On the forest’s margins: bringing the benefits of trees from the wild into the farm
Plant improvement has closely followed human development. Wheat, rice and maize were originally wild grasses, but selection and improvement over millennia has produced the world’s most important staple crops. The same is true for other grains like millet, sorghum and quinoa, an array of vegetables, vines, flowers and popular fruit-bearing trees and a few timber species. Other trees, which nonetheless provide a range of useful products and services, have not been so lucky.
Dr. Ramni Jamnadass, leader of the World Agroforestry Centre’s (ICRAF’s) Global Research Priority on Quality Trees, believes trees are often taken for granted. “Trees are some of the world’s longest living species, and because of this people have assumed they will always be here” she says. “Although little has been done in recent decades to domesticate and improve useful trees, with a little investment great strides are possible.” With support from international development partners, ICRAF is currently one of a handful of international research centres in the world involved in tree domestication.
Jamnadass led the production of a just-released training publication dealing with this topic. Agroforestry Tree Domestication: A Primer, developed by ICRAF scientists and partners, is a synthesis of material developed from training workshops on tree domestication that ICRAF has offered over the past decade or so to scientists, development workers and community groups from all regions of the tropics. The five-module volume lays out the technical and community-related processes involved in tree domestication. Equipped with this knowledge, those trained will be able to conceptualise, implement and manage tree domestication initiatives where they work.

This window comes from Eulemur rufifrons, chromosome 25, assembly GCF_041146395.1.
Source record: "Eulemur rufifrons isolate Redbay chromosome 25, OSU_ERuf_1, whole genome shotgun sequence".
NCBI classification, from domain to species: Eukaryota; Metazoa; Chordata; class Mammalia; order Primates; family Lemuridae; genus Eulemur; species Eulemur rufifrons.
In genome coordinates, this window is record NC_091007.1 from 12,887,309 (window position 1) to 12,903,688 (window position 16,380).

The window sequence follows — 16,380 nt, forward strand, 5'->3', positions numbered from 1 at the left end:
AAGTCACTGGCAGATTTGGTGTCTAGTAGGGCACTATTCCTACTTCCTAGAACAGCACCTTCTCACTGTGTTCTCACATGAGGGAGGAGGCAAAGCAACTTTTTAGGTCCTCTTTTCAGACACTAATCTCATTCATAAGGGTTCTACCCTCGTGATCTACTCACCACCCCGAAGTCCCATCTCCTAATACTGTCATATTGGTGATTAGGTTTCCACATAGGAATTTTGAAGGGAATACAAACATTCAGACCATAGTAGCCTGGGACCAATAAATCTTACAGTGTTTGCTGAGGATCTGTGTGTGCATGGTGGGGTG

“For hundreds of years, communities have depended on forest trees to provide products like fruit, timber and medicines, but these forests are shrinking and the trees are now threatened. ICRAF believes that the future of such trees is on farms, providing alternative sources of products and taking pressure off remaining natural stands. This is exactly what we hope to achieve through the domestication of useful trees, bringing them into wider cultivation in farmers’ fields” says Jamnadass. “Wild tree species harbour as yet unknown products that could find application in medicine and other spheres, and these must not be lost to us,” she adds.
Domestication means selecting desirable traits from wild species and developing propagules with these properties that can be grown on farms and sold in markets. Many different techniques are used. Some of the approaches used—such as vegetative propagation or seed production—can be handled well by farmers, but other methods, such as the use of molecular markers for genotyping, need workers with specialised training. Scientists must work closely with communities, using participatory domestication approaches where possible to enhance adoption and accelerate impact.
For real impact, tree domestication must go hand in glove with programmes to deliver quality planting material of selected trees to the millions of farmers who want them. Delivery systems to get tree planting material distributed to farmers through nursery networks and small private enterprises is the subject of another recent ICRAF publication titled Falling by the wayside: improving the availability of high-quality tree seeds and seedlings would benefit hundreds of millions of small-scale farmers.
Success in tree domestication, when it comes, is sweet: domestication of safou (Dacryodes edulis) and bush mango (Irvingia gabonensis and I. wombolu) has brought welcome additional income to smallholder farmers and tree nursery owners in Cameroon. Fruit is eaten by farmers and sold, boosting household nutrition and revenues. ICRAF Director General Tony Simons says this is the clear end-goal: “From this initiative, our intention is that smallholders’ livelihoods will benefit through a ‘second wave’ of plant domestication that builds on the evolution of crop plants and is focused on tree species that are currently underutilised and understudied, but have significant value.”